Home  »  An American Anthology, 1787–1900  »  519 To a Magnolia Flower in the Garden of the Armenian Convent at Venice

Edmund Clarence Stedman, ed. (1833–1908). An American Anthology, 1787–1900. 1900.

By Silas WeirMitchell

519 To a Magnolia Flower in the Garden of the Armenian Convent at Venice

I SAW thy beauty in its high estate

Of perfect empire, where at set of sun

In the cool twilight of thy lucent leaves

The dewy freshness told that day was done.

Hast thou no gift beyond thine ivory cone’s

Surpassing loveliness? Art thou not near—

More near than we—to nature’s silentness;

Is it not voiceful to thy finer ear?

Thy folded secrecy doth like a charm

Compel to thought. What spring-born yearning lies

Within the quiet of thy stainless breast

That doth with languorous passion seem to rise?

The soul doth truant angels entertain

Who with reluctant joy their thoughts confess:

Low-breathing, to these sister spirits give

The virgin mysteries of thy heart to guess.

What whispers hast thou from yon child-like sea

That sobs all night beside these garden walls?

Canst thou interpret what the lark hath sung

When from the choir of heaven her music falls?

If for companionship of purity

The equal pallor of the risen moon

Disturb thy dreams, dost know to read aright

Her silver tracery on the dark lagoon?

The mischief-making fruitfulness of May

Stirs all the garden folk with vague desires:

Doth there not reach thine apprehensive ear

The faded longing of these dark-robed friars,

When, in the evening hour to memories given,

Some gray-haired man amid the gathering gloom

For one delirious moment sees again

The gleam of eyes and white-walled Erzeroum?

Hast thou not loved him for this human dream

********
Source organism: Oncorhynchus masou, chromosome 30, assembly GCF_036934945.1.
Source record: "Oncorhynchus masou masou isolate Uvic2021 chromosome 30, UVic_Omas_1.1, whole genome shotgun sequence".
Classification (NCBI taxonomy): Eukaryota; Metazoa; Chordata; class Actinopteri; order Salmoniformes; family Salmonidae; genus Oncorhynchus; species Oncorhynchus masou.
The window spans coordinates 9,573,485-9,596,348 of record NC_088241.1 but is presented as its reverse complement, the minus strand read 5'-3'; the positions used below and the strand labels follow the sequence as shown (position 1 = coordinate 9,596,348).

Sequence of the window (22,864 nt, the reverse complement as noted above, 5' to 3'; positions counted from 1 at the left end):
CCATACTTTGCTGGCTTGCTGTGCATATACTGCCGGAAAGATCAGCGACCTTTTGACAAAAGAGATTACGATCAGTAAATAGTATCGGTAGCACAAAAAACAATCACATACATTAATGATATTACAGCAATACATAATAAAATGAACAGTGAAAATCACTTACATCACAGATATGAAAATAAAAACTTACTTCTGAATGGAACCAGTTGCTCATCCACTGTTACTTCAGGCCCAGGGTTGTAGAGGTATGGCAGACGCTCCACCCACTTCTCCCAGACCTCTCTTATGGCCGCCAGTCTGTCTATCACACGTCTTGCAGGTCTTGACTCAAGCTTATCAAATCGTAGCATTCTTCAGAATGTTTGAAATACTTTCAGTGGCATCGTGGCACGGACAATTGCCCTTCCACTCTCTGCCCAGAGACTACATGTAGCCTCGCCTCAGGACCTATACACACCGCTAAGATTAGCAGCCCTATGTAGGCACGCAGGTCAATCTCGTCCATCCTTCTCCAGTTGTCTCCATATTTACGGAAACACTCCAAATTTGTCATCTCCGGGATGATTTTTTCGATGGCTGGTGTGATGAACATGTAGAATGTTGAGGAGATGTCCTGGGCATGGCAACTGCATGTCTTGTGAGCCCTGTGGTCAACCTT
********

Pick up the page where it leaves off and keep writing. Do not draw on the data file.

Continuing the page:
Or sighed with him who yester-evening sat

Upon the low sea-wall, and saw through tears

His ruined home, and snow-clad Ararat?

If thou art dowered with some refinëd sense

That shares the counsels of the nesting bird,

Canst hear the mighty laughter of the earth,

And all that ear of man hath never heard,

If the abysmal stillness of the night

Be eloquent for thee, if thou canst read

The glowing rubric of the morning song,

Doth each new day no gentle warning breed?

Shall not the gossip of the maudlin bee,

The fragrant history of the fallen rose,

Unto the prescience of instinctive love

Some humbler prophecy of joy disclose?

Cold vestal of the leafy convent cell,

The traitor days have thy calm trust betrayed;

The sea-wind boldly parts thy shining leaves

To let the angel in. Be not afraid!

The gold-winged sun, divinely penetrant,

The pure annunciation of the morn

Breathes o’er thy chastity, and to thy soul

The tender thrill of motherhood is borne.

Set wide the glory of thy perfect bloom!

Call every wind to share thy scented breaths!

No life is brief that doth perfection win.

To-day is thine—to-morrow thou art death’s!